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Chapter 6

Chapter 6.pdf


Department
Psychology
Course Code
PSYA02H3
Professor
John Bassili
Chapter
6

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Chapter 6: Punishment
Punishment defined:
1. A particular behaviour occurs
2. A consequence immediately follows the behaviour
3. As a result, the behaviour is less likely to occur again in the future (behaviour weakened)
Punisher: consequence that makes a particular behaviour less likely to occur in the future
e.g. dog bite
Cannot define punishment by whether consequence appears unfavourable or aversive (may be
reinforcers)
Can conclude that a particular consequence is punishing only if the behaviour decreases in the
future
Consider: if a behaviour decreases or stops only temporarily when consequence administered,
or whether the behaviour decreases in the future.
Common misconception about punishment: hurt person who committed crime ie. Prison time,
death sentence, fines, going to hell, spanking, or scolding. Believe punishment in B.M. is wrong
Positive and Negative Punishment:
Positive punishment:
1. The occurrence of a behaviour
2. Followed by the presentation of an aversive stimulus
3. As a result, behaviour is less likely to occur in the future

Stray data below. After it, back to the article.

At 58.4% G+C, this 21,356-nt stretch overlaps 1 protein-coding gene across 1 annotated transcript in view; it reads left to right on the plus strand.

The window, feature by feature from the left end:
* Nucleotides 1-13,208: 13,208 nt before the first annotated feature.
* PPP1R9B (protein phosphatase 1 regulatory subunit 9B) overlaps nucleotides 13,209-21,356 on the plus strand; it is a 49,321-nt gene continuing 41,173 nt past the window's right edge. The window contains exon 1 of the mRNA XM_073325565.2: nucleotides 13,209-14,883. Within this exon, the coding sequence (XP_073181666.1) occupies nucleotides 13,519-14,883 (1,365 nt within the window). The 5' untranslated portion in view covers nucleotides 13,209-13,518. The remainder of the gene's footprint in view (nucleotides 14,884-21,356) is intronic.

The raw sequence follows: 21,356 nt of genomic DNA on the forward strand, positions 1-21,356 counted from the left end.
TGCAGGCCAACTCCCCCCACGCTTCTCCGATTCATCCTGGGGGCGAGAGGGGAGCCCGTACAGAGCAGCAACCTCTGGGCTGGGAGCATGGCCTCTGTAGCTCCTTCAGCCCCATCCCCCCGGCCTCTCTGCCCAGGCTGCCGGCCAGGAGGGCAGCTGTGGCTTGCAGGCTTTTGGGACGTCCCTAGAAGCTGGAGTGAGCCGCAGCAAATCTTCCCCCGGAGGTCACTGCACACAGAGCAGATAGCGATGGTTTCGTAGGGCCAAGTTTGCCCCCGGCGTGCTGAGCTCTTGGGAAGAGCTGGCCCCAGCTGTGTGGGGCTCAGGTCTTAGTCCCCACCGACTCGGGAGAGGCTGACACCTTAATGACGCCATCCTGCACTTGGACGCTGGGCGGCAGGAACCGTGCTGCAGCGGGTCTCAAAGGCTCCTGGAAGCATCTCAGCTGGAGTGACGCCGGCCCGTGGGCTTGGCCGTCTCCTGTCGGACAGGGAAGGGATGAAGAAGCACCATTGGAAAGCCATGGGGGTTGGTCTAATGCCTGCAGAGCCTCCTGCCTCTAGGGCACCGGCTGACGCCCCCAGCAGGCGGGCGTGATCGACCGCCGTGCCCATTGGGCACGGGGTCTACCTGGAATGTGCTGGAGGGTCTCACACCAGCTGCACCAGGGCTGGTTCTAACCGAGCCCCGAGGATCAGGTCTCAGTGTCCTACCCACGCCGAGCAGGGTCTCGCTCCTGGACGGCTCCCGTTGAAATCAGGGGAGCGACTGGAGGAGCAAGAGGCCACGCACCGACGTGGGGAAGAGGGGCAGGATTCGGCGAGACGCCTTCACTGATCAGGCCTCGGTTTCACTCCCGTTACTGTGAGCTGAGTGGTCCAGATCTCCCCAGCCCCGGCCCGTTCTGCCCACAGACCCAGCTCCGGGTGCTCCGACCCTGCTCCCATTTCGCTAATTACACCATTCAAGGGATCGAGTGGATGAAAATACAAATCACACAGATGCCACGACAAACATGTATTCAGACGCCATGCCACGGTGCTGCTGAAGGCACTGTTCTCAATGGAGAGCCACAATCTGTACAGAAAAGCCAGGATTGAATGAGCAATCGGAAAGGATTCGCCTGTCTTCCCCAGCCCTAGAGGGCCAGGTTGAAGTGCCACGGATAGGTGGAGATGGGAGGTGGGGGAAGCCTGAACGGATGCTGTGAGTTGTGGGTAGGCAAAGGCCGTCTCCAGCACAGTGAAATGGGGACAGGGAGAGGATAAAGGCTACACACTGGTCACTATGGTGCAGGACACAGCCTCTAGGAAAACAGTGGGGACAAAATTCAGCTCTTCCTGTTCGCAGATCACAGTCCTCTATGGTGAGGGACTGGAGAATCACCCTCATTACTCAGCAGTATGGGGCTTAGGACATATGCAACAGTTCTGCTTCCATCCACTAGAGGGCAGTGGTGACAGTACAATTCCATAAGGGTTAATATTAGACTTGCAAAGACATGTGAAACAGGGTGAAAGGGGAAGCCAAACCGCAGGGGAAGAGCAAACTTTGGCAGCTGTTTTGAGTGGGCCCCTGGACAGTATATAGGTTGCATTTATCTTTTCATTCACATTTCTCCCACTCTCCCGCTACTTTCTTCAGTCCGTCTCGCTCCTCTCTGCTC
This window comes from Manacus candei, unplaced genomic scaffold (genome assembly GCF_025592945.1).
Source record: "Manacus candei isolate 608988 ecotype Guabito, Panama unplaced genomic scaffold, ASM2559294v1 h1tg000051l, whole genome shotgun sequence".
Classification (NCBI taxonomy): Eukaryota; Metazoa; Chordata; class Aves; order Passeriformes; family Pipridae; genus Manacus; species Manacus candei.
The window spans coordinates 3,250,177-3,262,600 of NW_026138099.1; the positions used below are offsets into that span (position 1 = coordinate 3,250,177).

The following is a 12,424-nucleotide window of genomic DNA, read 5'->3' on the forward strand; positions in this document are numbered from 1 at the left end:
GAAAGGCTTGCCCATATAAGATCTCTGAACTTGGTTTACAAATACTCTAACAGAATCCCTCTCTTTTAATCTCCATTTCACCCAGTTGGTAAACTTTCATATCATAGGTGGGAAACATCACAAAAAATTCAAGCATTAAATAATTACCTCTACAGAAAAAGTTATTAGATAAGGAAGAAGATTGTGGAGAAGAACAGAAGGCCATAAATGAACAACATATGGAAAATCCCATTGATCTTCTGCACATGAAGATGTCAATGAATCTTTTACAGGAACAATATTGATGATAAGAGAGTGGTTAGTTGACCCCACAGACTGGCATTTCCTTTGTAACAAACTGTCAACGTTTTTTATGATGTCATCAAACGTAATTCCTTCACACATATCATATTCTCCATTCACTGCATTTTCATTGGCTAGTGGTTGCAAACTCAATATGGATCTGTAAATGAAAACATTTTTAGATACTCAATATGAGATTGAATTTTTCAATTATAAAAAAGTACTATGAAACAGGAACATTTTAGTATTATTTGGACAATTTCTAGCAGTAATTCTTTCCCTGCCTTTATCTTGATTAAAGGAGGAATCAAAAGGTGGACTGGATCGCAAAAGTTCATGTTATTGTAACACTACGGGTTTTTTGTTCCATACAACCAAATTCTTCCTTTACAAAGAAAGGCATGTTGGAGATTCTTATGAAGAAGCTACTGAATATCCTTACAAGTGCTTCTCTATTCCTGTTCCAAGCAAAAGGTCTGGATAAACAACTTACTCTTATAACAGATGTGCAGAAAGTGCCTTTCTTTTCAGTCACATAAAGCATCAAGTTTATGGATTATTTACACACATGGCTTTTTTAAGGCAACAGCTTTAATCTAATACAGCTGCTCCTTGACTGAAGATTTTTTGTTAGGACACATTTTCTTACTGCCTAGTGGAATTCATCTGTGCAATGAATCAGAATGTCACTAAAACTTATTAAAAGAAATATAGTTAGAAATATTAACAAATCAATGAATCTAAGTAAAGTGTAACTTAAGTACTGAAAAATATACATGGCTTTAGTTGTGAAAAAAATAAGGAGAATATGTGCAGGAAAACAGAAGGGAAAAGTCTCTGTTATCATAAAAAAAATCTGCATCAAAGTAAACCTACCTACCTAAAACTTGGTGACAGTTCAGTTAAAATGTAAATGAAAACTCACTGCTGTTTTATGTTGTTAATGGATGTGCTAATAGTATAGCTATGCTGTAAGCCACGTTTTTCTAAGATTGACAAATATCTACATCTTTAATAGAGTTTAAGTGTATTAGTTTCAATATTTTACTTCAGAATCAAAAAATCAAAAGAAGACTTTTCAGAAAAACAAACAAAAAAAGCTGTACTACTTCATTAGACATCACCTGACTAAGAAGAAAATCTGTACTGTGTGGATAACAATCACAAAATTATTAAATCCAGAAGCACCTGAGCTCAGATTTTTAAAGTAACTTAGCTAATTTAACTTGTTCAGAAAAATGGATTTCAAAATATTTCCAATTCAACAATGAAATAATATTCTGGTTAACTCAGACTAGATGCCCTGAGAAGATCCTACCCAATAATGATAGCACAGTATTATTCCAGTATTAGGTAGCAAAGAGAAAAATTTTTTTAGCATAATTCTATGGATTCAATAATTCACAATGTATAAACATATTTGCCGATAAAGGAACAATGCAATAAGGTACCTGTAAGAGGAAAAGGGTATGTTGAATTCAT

Negative punishment:
1. The occurrence of a behaviour
2. Removal of reinforcing stimulus
3. As a result, behaviour less likely to occur in the future
Reinforcement strengthens a behaviour or makes it more likely to occur in future whereas
punishment weakens behaviour or makes it less likely to occur in future
Corte, Wolf, and Locke helped institutionalized adolescents with mental retardation decrease
self-injurious behaviour by using punishment. One person slapped herself in the face. Each time
she did, researchers immediately applied electric shock with handheld shock device. As a result,
# of times she slapped herself each hour decreased from 300-400 to almost zero.
This is example of positive punishment because painful stimulus was presented each time girl
slapped face, behaviour decreased as a result (another example: rumination in infants)
Positive punishment: PREMACK principle when person is made to engage in low-probability
behaviour contingent on high probability behaviour, high probability behaviour will decrease in
frequency (if after engaging in problem behaviour, person has to do something he/she doesn’t
want to do then the person will be less likely to engage in the problem behaviour in future)
Use this principle on developmentally delayed 6 year old boy stop engaging in aggressive
behaviour (everytime he hit someone, forced to stand up and sit down on floor 10 times in row)
Difference between extinction and punishment: punishment results in IMMEDIATE decrease in
target behaviour (whereas extinction takes longer, and there’s extinction burst)
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